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FinovateEurope: Behind the Scenes with AdviceGames, Nous, and Yseop

Somewhere between the live Tweeting, live blogging, and watching demos at FinovateEurope, we found a bit of time to sit down and chat with a handful of the demoing companies one-on-one to get a closer look at what they were unveiling to the audience.

Here is the first set of companies we spoke with. Stay tuned next week for more behind-the-scenes insight:


What they do
AdviceGames provides a solution to help banks, insurers, and independent financial advisors to be a virtual “guardian angel” of their customers’ finances. This includes everything from tailored advice such as when they should switch car insurance to advising them on mortgage decisions. In addition, it is dynamic, so it adjusts advice provided when a users’ circumstances change.
AdviceGames is currently focused on selling to larger banks in the European market, and has plans to expand to the U.S. in the future.
  • Offices in Amsterdam, London, and San Francisco 
  • Created with funds from the sale of eyeOpen to Ageon/Transamerica
The experience
Because the financial guardian angel provides a tailored, personal touch for each customer, users benefit from the customized approach. They are also provided the convenience of an anytime, anywhere tool, since they can manage their account from the comfort of their own home, or even on-the-go.
Below is a sample of a users’ homepage for AngelBank. Note the personalized greeting located at the middle of the page.
If a user is interested in a particular service, such as a mortgage, AdviceGames will walk them through the decision-making process to bring them the best product. In the below picture, the user is asked to identify which one of the four views matches how they feel about personal finance.  
After the user answers the self-guided questions, they are provided with a recommendation. The below screenshot shows the users’ personal preference results, followed by a mortgage recommendation. 
Benefits for the financial institution
By providing customers with this service, financial institutions also benefit. It enables them to reduce the number of branches and cut down on staff at existing branches. In fact, the company is currently in talks with a bank that needs to reduce its costs by $1 billion over the next year, and sees Advice Games as one of the tools for reaching that goal. By replacing their banks with intelligent agents, the business case is clear. Additionally, it can help banks decrease their risk profile by applying motivational models.


What they do
Nous has created a game called Spark Profit that runs on iOS and Android apps. The free game enables any user to make predictions in real-time about stock market behavior. 
Users gain or lose points depending on the accuracy of their predictions. The incentives in the game are real. By making a correct prediction, users can earn real money. In fact, since May of last year, the 851 users have collectively earned almost $17,500.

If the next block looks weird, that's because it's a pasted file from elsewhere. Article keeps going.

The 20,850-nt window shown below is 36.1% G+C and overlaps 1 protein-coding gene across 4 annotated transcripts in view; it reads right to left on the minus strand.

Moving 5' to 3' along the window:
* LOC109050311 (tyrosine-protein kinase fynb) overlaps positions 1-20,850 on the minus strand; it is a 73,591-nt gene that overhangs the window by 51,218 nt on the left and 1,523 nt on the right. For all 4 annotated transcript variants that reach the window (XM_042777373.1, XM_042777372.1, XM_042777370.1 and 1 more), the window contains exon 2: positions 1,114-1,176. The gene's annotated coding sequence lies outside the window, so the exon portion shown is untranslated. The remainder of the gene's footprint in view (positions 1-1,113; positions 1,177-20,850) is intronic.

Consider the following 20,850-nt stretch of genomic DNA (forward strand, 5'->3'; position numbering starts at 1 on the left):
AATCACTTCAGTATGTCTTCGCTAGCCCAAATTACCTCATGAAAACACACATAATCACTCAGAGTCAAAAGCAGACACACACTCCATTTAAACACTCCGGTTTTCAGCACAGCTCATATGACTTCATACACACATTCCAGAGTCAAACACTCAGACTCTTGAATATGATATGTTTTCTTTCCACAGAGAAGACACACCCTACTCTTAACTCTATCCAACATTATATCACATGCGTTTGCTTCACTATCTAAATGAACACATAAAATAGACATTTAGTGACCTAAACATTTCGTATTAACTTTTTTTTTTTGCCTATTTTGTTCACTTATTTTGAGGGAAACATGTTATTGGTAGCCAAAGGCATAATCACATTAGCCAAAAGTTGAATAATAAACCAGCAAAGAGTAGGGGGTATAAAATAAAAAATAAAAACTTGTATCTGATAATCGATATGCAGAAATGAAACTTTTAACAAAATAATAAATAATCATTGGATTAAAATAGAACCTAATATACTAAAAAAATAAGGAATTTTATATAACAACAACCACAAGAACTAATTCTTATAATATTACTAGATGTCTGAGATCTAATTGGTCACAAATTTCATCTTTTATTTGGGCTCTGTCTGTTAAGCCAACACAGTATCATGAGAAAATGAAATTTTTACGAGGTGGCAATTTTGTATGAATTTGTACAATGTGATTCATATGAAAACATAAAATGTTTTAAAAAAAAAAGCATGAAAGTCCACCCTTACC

• Self-funded
  • Pre-revenue
  • 5 full time employees
  • Just under 20,000 users
  • Plans to add more than 5 major stock indices before the end of March.
The experience
We were able to get our hands on the app, since it’s now available to the general public. The screenshots below were taken on an iPhone 5S in landscape mode.
Below is the home screen where users can opt to play different markets. There is even a bitcoin market.
Users see historical market data, and are prompted to set a profit price and a loss price at any point in the future. If the actual market price touches the users’ profit prediction, then they win. If the actual market price moves away from their prediction and instead touches the loss price, the user loses points.
Here, users can see a summary of the individual games they’ve played and the points earned and lost.
All of these predictions across the entire user base adds up to a massive amount of exclusive data over time. As a secondary use case, Nous is selling this valuable data to financial institutions.



What they do

In its newest release, Yseop is using its artificial intelligence engine to support sales teams. Based on information gathered from a potential client, the new technology does everything from pre-drafting emails based on client information, to creating talking points for the sales rep to bring up in a follow-up call.
  • Privately self-funded
  • 30 employees
  • Largest customer is a retail bank with 12,500 daily users
  • Recently opened an office in London
The experience
The intelligence software guides the user through a set of questions to determine their potential interest in a bank’s products and services. Below, they provide information regarding their marital status and number of dependents.
After the client’s information is submitted, the salesperson receives an alert, such as the one below, that informs them of the client’s demographic and financial situation, as well as their contact information for follow-up.
Then, the system provides the salesperson with a call script that includes responses to possible objections that the client may bring up during the call.
The system can also provide the salesperson with a prep-to-meeting report, meeting assistance, and will even draft an email to the client on the salesperson’s behalf (see below).
meetingemail.jpgKeep in mind that banks can use YseMail in selected, individual pieces– they do not need to use all six aspects of the service.

Stay tuned next week for another behind-the-curtain view of FinovateEurope 2014.